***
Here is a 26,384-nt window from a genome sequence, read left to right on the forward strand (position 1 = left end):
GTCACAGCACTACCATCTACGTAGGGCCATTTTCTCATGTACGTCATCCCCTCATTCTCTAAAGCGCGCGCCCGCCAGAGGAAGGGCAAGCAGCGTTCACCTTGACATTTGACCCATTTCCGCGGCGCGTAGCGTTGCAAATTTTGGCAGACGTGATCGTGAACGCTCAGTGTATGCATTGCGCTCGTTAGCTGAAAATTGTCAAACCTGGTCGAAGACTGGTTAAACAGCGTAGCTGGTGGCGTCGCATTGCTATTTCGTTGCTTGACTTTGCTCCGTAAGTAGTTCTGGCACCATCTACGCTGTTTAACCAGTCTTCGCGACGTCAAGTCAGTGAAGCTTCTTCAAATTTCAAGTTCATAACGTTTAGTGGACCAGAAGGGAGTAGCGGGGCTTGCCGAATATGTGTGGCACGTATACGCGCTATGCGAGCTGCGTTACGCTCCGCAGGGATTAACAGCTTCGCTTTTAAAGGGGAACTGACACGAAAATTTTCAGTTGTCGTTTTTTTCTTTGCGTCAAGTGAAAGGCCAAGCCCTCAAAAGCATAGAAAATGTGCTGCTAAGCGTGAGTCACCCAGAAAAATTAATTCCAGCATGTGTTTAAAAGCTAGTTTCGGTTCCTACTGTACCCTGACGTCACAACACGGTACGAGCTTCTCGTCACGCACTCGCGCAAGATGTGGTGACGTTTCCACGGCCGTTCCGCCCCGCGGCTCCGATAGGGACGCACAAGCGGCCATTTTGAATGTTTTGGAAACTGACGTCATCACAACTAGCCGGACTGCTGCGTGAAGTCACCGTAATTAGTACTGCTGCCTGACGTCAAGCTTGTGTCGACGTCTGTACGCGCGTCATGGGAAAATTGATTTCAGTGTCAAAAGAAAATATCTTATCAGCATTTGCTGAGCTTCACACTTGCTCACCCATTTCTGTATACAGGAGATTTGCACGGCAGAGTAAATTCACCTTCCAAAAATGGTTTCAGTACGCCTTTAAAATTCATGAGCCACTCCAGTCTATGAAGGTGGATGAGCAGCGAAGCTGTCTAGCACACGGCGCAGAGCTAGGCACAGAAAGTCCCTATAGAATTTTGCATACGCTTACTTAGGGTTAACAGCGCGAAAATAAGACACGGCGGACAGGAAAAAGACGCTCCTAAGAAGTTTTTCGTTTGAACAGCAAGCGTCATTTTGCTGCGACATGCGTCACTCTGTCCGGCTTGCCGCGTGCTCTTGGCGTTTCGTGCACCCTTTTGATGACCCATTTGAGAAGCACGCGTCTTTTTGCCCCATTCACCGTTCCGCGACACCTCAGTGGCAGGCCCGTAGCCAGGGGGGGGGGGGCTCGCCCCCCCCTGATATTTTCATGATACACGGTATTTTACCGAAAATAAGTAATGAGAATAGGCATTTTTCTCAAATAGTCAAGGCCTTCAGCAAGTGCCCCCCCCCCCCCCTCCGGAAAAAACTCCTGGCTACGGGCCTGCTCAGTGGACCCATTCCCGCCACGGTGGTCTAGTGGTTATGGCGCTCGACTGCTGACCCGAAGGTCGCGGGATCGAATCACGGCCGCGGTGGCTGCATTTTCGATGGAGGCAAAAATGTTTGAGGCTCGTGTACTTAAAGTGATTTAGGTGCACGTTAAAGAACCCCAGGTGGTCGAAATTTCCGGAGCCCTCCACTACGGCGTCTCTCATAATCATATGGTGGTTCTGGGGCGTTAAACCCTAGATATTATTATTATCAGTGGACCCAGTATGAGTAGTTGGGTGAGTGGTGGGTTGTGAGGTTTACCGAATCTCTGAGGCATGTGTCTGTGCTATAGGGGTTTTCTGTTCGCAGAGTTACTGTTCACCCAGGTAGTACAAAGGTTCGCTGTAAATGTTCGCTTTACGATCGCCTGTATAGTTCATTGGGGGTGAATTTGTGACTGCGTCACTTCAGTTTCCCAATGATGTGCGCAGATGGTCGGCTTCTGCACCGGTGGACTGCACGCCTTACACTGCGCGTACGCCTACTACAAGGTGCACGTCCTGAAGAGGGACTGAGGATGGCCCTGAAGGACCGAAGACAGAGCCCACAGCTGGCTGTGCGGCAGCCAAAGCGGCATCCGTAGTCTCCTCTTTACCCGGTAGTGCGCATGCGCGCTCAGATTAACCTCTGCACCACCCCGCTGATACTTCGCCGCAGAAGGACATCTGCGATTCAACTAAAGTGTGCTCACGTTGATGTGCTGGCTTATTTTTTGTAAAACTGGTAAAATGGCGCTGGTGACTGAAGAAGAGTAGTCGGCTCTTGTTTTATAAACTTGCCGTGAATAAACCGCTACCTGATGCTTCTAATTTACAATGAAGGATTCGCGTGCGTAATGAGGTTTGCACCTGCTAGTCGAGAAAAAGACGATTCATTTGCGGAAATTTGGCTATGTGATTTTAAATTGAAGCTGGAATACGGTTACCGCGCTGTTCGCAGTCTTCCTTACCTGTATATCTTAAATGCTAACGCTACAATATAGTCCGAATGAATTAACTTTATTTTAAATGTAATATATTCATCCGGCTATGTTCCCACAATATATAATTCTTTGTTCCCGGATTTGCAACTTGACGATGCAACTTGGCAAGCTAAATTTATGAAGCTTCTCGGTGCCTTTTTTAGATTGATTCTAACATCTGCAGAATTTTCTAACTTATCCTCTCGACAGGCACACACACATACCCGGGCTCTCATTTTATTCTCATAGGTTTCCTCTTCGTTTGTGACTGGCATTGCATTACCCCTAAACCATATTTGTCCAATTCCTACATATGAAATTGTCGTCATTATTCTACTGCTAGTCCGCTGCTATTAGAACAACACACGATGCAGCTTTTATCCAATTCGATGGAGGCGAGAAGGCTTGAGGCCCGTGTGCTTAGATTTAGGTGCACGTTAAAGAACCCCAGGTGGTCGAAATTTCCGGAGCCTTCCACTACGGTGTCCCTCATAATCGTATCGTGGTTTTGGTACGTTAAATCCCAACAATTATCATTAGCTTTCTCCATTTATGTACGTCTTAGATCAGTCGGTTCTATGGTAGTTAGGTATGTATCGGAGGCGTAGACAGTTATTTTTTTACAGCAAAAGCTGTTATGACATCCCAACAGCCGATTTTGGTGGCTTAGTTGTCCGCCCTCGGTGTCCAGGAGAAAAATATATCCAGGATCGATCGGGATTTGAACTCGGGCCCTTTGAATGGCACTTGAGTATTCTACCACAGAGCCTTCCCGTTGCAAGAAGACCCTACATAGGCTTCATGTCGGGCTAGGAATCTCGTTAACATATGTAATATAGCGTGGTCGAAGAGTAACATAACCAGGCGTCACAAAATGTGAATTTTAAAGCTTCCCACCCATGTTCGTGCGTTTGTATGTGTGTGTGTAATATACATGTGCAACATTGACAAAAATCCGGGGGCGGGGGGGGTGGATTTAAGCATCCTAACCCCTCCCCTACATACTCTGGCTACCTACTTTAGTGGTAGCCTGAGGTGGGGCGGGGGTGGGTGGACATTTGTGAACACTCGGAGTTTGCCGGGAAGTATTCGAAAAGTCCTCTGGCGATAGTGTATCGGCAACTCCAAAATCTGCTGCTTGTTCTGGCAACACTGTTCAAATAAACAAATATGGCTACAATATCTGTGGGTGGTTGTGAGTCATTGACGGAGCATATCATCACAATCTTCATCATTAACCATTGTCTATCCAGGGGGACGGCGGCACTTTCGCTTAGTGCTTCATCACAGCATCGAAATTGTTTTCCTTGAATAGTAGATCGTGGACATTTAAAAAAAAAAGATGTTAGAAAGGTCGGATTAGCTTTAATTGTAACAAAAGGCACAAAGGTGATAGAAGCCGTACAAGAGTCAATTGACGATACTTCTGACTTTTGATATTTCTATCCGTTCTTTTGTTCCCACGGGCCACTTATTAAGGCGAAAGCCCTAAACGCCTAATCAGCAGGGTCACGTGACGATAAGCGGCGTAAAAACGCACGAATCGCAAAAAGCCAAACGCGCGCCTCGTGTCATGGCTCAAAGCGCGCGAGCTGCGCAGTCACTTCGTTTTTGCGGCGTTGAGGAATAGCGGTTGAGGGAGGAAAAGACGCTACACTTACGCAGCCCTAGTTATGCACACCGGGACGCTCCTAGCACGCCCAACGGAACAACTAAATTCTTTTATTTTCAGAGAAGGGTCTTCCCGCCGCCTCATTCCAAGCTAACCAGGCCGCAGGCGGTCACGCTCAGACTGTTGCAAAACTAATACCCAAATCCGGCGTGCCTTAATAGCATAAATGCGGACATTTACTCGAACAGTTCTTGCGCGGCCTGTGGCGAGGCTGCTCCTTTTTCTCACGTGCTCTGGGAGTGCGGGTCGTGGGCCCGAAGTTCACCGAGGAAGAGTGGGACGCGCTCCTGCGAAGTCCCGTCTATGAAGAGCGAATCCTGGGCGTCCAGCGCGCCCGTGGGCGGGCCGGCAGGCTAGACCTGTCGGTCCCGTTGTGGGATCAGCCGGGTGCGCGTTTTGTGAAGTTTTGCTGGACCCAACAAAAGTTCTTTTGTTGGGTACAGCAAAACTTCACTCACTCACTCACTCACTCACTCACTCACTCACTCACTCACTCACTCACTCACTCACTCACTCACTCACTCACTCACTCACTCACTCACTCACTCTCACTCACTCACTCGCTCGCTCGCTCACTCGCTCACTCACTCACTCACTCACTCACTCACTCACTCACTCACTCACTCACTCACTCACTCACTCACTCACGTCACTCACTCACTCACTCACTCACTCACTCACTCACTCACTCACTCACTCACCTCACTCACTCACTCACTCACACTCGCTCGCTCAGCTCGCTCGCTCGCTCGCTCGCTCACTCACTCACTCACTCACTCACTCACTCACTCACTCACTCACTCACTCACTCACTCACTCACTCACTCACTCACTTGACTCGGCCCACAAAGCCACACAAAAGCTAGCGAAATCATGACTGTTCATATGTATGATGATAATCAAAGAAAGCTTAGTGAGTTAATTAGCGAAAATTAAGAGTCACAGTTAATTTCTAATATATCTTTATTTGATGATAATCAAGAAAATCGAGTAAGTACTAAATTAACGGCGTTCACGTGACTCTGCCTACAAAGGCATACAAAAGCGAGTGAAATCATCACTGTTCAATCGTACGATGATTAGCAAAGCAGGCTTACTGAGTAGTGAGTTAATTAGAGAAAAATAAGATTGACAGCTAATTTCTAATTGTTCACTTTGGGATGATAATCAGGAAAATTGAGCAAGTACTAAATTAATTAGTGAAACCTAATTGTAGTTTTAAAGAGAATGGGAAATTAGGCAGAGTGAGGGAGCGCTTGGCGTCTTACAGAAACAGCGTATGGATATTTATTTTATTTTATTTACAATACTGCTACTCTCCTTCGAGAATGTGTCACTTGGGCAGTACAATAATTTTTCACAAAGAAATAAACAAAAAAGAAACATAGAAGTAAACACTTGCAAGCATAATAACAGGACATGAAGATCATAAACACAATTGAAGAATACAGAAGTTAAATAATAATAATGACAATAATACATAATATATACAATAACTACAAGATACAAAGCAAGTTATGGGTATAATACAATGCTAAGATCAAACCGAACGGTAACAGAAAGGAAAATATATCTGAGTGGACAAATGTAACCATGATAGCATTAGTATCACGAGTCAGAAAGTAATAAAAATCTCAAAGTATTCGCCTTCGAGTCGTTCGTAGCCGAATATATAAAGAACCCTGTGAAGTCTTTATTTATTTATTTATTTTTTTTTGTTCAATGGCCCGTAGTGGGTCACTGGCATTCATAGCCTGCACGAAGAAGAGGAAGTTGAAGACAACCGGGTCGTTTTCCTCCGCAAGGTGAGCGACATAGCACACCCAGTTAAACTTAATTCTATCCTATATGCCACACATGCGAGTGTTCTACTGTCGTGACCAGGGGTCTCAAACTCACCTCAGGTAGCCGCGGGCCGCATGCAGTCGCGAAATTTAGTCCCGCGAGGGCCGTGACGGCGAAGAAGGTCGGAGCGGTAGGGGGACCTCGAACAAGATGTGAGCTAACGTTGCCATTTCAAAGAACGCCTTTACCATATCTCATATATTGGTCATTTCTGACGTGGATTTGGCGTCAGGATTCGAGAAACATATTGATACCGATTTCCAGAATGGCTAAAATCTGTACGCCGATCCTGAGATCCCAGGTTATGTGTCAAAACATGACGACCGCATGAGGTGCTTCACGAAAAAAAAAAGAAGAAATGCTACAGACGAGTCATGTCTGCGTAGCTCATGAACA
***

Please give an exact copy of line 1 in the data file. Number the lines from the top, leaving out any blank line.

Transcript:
Here is a 26,384-nt window from a genome sequence, read left to right on the forward strand (position 1 = left end):